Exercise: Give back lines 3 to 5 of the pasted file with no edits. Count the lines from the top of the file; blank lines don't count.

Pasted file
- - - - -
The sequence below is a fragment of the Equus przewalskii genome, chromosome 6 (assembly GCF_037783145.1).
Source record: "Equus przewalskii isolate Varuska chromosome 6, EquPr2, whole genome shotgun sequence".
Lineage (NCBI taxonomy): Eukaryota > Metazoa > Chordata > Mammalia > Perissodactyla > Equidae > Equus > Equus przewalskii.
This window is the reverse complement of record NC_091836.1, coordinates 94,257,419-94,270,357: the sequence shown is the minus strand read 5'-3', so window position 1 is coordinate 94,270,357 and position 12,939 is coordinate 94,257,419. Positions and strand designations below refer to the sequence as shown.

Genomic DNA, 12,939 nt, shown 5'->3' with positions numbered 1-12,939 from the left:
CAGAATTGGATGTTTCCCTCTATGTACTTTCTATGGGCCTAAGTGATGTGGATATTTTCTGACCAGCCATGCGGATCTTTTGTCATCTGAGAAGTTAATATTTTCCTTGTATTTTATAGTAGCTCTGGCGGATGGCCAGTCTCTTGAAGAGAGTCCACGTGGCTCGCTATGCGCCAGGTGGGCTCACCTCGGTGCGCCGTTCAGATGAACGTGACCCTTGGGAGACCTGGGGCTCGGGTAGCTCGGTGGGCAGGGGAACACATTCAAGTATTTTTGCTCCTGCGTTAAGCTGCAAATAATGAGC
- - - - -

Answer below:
Lineage (NCBI taxonomy): Eukaryota > Metazoa > Chordata > Mammalia > Perissodactyla > Equidae > Equus > Equus przewalskii.
This window is the reverse complement of record NC_091836.1, coordinates 94,257,419-94,270,357: the sequence shown is the minus strand read 5'-3', so window position 1 is coordinate 94,270,357 and position 12,939 is coordinate 94,257,419. Positions and strand designations below refer to the sequence as shown.

Genomic DNA, 12,939 nt, shown 5'->3' with positions numbered 1-12,939 from the left: